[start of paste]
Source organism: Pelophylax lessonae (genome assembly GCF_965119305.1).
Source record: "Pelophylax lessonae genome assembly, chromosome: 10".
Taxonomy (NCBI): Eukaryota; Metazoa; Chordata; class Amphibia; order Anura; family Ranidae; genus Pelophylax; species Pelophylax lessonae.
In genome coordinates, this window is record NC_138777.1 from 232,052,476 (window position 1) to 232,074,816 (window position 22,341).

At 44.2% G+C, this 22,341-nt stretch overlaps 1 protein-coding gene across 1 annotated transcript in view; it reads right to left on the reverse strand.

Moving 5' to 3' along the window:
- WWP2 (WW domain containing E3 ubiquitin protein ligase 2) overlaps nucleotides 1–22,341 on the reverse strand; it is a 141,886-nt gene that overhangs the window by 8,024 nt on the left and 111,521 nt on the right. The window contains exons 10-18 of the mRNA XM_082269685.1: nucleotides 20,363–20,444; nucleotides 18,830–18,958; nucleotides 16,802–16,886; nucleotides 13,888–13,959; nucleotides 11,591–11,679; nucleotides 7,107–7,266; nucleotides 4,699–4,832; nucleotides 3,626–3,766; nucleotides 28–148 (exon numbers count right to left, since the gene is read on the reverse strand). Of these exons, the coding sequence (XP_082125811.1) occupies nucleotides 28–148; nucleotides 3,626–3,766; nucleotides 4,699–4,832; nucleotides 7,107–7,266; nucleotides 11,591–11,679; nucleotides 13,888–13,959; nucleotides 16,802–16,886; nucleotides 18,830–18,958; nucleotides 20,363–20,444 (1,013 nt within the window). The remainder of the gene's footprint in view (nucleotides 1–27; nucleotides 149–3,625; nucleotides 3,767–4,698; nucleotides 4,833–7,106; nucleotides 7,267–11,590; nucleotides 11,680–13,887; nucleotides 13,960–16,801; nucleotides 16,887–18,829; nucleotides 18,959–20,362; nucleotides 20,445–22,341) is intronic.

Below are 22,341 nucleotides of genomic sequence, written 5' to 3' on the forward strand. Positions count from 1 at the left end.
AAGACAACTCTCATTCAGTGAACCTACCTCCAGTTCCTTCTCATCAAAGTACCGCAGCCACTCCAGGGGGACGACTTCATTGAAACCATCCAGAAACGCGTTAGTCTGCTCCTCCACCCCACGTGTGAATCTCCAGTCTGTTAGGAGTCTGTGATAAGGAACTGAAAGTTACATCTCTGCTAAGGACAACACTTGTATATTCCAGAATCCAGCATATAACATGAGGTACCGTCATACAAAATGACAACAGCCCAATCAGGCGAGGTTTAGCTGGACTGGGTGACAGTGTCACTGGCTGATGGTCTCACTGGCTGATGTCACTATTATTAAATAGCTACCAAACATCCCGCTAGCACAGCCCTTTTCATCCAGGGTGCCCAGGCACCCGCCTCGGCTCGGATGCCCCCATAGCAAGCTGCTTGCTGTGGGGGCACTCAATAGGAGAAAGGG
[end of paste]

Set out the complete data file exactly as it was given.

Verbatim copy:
Source organism: Pelophylax lessonae (genome assembly GCF_965119305.1).
Source record: "Pelophylax lessonae genome assembly, chromosome: 10".
Taxonomy (NCBI): Eukaryota; Metazoa; Chordata; class Amphibia; order Anura; family Ranidae; genus Pelophylax; species Pelophylax lessonae.
In genome coordinates, this window is record NC_138777.1 from 232,052,476 (window position 1) to 232,074,816 (window position 22,341).

At 44.2% G+C, this 22,341-nt stretch overlaps 1 protein-coding gene across 1 annotated transcript in view; it reads right to left on the reverse strand.

Moving 5' to 3' along the window:
- WWP2 (WW domain containing E3 ubiquitin protein ligase 2) overlaps nucleotides 1–22,341 on the reverse strand; it is a 141,886-nt gene that overhangs the window by 8,024 nt on the left and 111,521 nt on the right. The window contains exons 10-18 of the mRNA XM_082269685.1: nucleotides 20,363–20,444; nucleotides 18,830–18,958; nucleotides 16,802–16,886; nucleotides 13,888–13,959; nucleotides 11,591–11,679; nucleotides 7,107–7,266; nucleotides 4,699–4,832; nucleotides 3,626–3,766; nucleotides 28–148 (exon numbers count right to left, since the gene is read on the reverse strand). Of these exons, the coding sequence (XP_082125811.1) occupies nucleotides 28–148; nucleotides 3,626–3,766; nucleotides 4,699–4,832; nucleotides 7,107–7,266; nucleotides 11,591–11,679; nucleotides 13,888–13,959; nucleotides 16,802–16,886; nucleotides 18,830–18,958; nucleotides 20,363–20,444 (1,013 nt within the window). The remainder of the gene's footprint in view (nucleotides 1–27; nucleotides 149–3,625; nucleotides 3,767–4,698; nucleotides 4,833–7,106; nucleotides 7,267–11,590; nucleotides 11,680–13,887; nucleotides 13,960–16,801; nucleotides 16,887–18,829; nucleotides 18,959–20,362; nucleotides 20,445–22,341) is intronic.

Below are 22,341 nucleotides of genomic sequence, written 5' to 3' on the forward strand. Positions count from 1 at the left end.
AAGACAACTCTCATTCAGTGAACCTACCTCCAGTTCCTTCTCATCAAAGTACCGCAGCCACTCCAGGGGGACGACTTCATTGAAACCATCCAGAAACGCGTTAGTCTGCTCCTCCACCCCACGTGTGAATCTCCAGTCTGTTAGGAGTCTGTGATAAGGAACTGAAAGTTACATCTCTGCTAAGGACAACACTTGTATATTCCAGAATCCAGCATATAACATGAGGTACCGTCATACAAAATGACAACAGCCCAATCAGGCGAGGTTTAGCTGGACTGGGTGACAGTGTCACTGGCTGATGGTCTCACTGGCTGATGTCACTATTATTAAATAGCTACCAAACATCCCGCTAGCACAGCCCTTTTCATCCAGGGTGCCCAGGCACCCGCCTCGGCTCGGATGCCCCCATAGCAAGCTGCTTGCTGTGGGGGCACTCAATAGGAGAAAGGG